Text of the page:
Forensic Scientist Job Description:
A forensic scientist is someone who has one or more college degrees in science and is applying that background to try to solve crimes, to find a connection between a crime scene and individuals by means of physical evidence. Basic procedure would be lifting fingerprints from a crime scene and trying to figure out who left them. It gets progressively more complex with DNA and genetic evidence.
How did you begin your career in forensic science?
My career in forensic science is a classic case of serendipity. I finished my master’s degree and moved from New York to Los Angeles because of a woman who I met on a blind date in New York City. She was from Los Angeles, we hit it off and one thing led to another. I came out West without a job or prospects for one; love brought me out here. I’ve been married to that same woman for 38 years.
After moving out to Los Angeles, I submitted a resume to the State of California. One day they gave me a call and said, “Come down to see us, we have a possible job interview.” I met the job counselor and he said the strangest thing,” I think I have a job that you’ll like. By the way, do you watch Perry Mason?” He said the Los Angeles County Sheriff's Department was hiring chemists for their crime lab. I went down there, interviewed and they offered me a forensic scientist job. I started on May 5th, 1969. Today, I am the Crime Lab Director.
How does a forensic scientist deal with crime scenes?
Most people don’t typically deal with this level of guts and gore. It can be pretty offensive to all of the senses. But there are a lot of professions that deal with difficult things: emergency room doctors, nurses, cops, the military; there are millions of people who deal with disturbing, unsightly situations. You kind of make mental accommodations. You have to look at this clinically and not allow yourself to get emotionally involved.
What are the challenges of a career in forensic science?
The real challenge of being a forensic scientist is testifying in the courtroom as an expert witness. You have a lot of good defense attorneys who put you through your paces. The worst example of this was the O.J. Simpson case. To go to court for several days, or weeks, and get chewed up makes you wonder, "Is it really worth a forensic scientist’s salary to have all that abuse strewn on me?” I have had people leave because of that.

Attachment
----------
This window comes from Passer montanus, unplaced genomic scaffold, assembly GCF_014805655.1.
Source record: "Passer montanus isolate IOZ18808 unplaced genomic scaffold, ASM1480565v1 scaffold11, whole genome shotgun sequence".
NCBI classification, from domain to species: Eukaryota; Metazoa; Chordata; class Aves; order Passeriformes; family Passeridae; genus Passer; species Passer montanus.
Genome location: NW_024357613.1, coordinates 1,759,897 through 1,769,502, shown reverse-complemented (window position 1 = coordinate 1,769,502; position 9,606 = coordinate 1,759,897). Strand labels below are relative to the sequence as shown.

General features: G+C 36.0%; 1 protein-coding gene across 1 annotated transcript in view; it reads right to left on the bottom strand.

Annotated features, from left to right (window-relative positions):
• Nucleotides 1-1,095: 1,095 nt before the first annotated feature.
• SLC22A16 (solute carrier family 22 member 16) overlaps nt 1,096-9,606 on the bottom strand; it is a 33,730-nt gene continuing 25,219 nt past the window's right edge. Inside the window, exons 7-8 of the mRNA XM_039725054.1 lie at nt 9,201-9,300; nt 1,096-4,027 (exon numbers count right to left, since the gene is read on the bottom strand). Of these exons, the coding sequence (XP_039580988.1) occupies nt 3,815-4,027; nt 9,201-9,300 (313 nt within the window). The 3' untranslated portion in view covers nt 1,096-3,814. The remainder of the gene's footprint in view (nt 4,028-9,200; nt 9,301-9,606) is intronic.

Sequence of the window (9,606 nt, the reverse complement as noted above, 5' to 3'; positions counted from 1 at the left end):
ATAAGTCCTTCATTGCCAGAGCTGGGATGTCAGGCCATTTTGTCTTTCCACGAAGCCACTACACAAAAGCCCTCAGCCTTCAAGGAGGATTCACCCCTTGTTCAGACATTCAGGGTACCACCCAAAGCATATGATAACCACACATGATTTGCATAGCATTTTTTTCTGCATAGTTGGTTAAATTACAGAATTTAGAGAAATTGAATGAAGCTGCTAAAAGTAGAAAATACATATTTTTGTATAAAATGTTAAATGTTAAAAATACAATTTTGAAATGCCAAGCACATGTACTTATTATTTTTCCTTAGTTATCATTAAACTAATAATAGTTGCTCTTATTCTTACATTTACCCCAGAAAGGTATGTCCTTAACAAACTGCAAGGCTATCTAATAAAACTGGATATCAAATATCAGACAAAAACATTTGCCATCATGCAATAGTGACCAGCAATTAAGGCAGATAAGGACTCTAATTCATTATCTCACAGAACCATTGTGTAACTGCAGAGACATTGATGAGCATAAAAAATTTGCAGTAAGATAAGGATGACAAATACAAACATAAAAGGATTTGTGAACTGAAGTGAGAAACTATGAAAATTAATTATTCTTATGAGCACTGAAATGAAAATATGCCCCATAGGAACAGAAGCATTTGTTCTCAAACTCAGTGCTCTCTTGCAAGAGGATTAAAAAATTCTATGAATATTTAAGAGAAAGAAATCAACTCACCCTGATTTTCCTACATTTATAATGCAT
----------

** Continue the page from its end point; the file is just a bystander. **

Are cases solved by forensics really like those on the CSI TV show?
The CSI TV show is a caricature of real life in a crime lab. We don’t typically interrogate suspects, we don’t arrest people. Most people in this business are civilians; they don’t carry guns or handcuffs. The time frame is really skewed on the CSI TV show. You’re not completing one of these investigations in 50 minutes; it's going to take you weeks, sometimes months.
What is the best part of a career in forensic science?
The sense that you are making a difference; you’re working to make society a little better by trying to help out the criminal justice system. The thing that I really enjoy is telling the police, “You got the wrong guy. You arrested the wrong person.” I think that's really gratifying. A lot of people think we’re here to just rubber stamp whatever the police find, but I always argue that we follow the thread and it takes us wherever it takes us.
What is a typical forensic scientist’s salary?
A forensic scientist’s salary has a large salary range depending on where they’re working, the big cities tend to pay a little bit more because of cost of living, but that’s not always the case. In this lab, an entry level journeyman with a college degree, who has been working 6-7 years, is making around 80K. My salary is about 125K. Typically, the starting salaries are about 40k to 50K, right out of school without training.
What are the requirements to become a forensic scientist? What is the typical forensic scientist education?
For a forensic scientist education, the minimum requirement is a Bachelor's Degree; it pays pretty well for that level of education. One of the impacts of the CSI TV show is that there is a huge interest in being a forensic scientist. When I started most people had Bachelor's, now significant numbers have Master's and there are some PhDs sprinkled around. There are college programs that have BA or Master's in forensic science; hard science, biology, chemistry, bio-chemistry, that’s the ticket to admission.
Do you recall any memorable moments during your career in forensic science?
Back when they were putting the CSI TV show pilot together and trying to sell it, we had some screenwriters, producers and set designers come down to the lab to tour. At the end of the visit, one of the producers says to me, “We’re looking for some consultants. Do you think you’d be willing to consult on the show for us, we don’t have anything to offer you right now, but it may turn into something.” I listened to the whole premise of the proposed CSI TV show and said, “I'm really flattered, but quite honestly, this thing is never going to fly.”
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